Apparently, exchanges are not bastions of deep liquidity.
In a bombshell dropped at a congressional hearing yesterday, top executives for the NYSE and the Nasdaq proposed – to borrow from humorist Dave Barry, we SWEAR we are not making this up – that you pay them fees, small-cap companies, which they will distribute to market-makers to incentivize trading in ETFs that trade your shares.
Exchanges already incentivize most trades, but in the hundred most liquid names there’s great profit in the data off the consolidated tape. You small-caps offer no profit. So in addition to charging you listing fees, they now want to charge you market-making fees – but in the ETFs that hold your stocks.
Congresspersons unfamiliar with how arbitrage works and how ETFs are principally one-day investment vehicles won’t see through this self-serving and patently ridiculous proposal. The SEC may also overlook the glaring contradiction to well-functioning capital markets and approve it. Public companies don’t read exchange proposals as they should and don’t comment on them. No opposition? Approved.
For more, we’ve asked permission to re-run a blog post today by Joe Saluzzi at Themis Trading:
Yesterday, representatives from the NYSE and NASDAQ essentially admitted that the current fragmented market structure has been a failure for most US companies. Before a House Committee on Oversight and Government Reform, Eric Noll from Nasdaq had this to say:
“The unintended consequences of the market fragmentation has been a lack of liquidity and price discovery in listed securities outside of the top 100 traded names and a disturbing absence of market attention paid to small growth companies by all market participants including exchanges.”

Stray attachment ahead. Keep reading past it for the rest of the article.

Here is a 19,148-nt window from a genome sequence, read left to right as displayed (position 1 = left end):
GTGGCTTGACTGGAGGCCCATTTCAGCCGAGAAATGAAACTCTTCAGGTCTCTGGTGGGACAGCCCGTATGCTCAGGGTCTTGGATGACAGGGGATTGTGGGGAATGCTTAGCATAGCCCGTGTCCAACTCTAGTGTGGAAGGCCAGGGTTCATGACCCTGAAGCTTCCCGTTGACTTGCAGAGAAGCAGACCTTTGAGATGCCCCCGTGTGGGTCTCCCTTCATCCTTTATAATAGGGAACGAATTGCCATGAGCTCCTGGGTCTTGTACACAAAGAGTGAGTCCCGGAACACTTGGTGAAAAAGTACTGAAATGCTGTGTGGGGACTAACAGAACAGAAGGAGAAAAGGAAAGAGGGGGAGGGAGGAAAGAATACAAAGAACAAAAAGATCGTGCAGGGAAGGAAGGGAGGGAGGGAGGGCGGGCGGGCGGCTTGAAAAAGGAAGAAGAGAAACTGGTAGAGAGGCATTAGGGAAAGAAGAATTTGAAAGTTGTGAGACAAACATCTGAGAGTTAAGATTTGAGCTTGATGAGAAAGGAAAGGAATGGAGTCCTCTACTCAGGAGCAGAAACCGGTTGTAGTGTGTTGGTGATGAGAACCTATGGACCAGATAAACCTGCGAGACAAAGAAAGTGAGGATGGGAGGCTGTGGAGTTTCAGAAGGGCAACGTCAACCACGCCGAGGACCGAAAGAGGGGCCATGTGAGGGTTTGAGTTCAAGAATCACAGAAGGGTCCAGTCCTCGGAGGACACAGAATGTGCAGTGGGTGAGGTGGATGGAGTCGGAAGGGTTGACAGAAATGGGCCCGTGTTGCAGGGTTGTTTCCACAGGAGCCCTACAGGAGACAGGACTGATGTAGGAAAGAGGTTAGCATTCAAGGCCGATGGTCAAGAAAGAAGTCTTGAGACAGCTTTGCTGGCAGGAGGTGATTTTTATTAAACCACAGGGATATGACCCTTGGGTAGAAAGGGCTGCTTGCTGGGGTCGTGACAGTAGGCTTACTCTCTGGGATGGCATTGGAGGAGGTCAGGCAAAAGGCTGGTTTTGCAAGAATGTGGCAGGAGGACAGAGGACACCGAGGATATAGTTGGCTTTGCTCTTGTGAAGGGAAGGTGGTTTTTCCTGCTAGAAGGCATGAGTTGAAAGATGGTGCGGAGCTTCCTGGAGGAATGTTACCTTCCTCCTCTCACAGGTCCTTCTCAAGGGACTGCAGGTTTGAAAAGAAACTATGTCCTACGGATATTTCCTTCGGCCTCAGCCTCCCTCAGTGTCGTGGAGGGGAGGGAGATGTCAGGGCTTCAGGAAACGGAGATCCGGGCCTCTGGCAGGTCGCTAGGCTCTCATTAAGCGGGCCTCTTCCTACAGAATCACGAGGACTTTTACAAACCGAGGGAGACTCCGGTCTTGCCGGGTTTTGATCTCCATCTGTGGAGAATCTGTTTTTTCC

Joe Mecane from the NYSE added that even though spread compression has happened in the most liquid, largest stocks where HFT is present, the unfortunate reality is that those same trends have not occurred in the small to mid-cap part of the market. He said these stocks do not have sufficient liquidity for the HFT traders to traffic in and as a result you do not see the volume and spread compression that you do in the largest stocks.
The solution that these two exchanges have come up with is to have the corporate issuers pay a fee to market makers in the small to mid-cap sector to encourage them to add liquidity to the market. But they had a little problem. FINRA banned this practice in 1997 because they feared public companies may be paying to have their stock prices pumped up. So, the exchanges came up with a creative idea. They proposed having the corporate issuers pay a fee to market makers who make markets in ETF’s that the corporate issuer is a component of. Here is how Mr. Mecane spun it according to a Bloomberg Article written by Nina Mehta:
“There is a conflict inherent in a situation where a company itself is paying a liquidity provider to make a market in a stock,” Mecane said. Since the prices of ETFs “are generally linked back to the underlying securities, there’s less opportunity for manipulation”.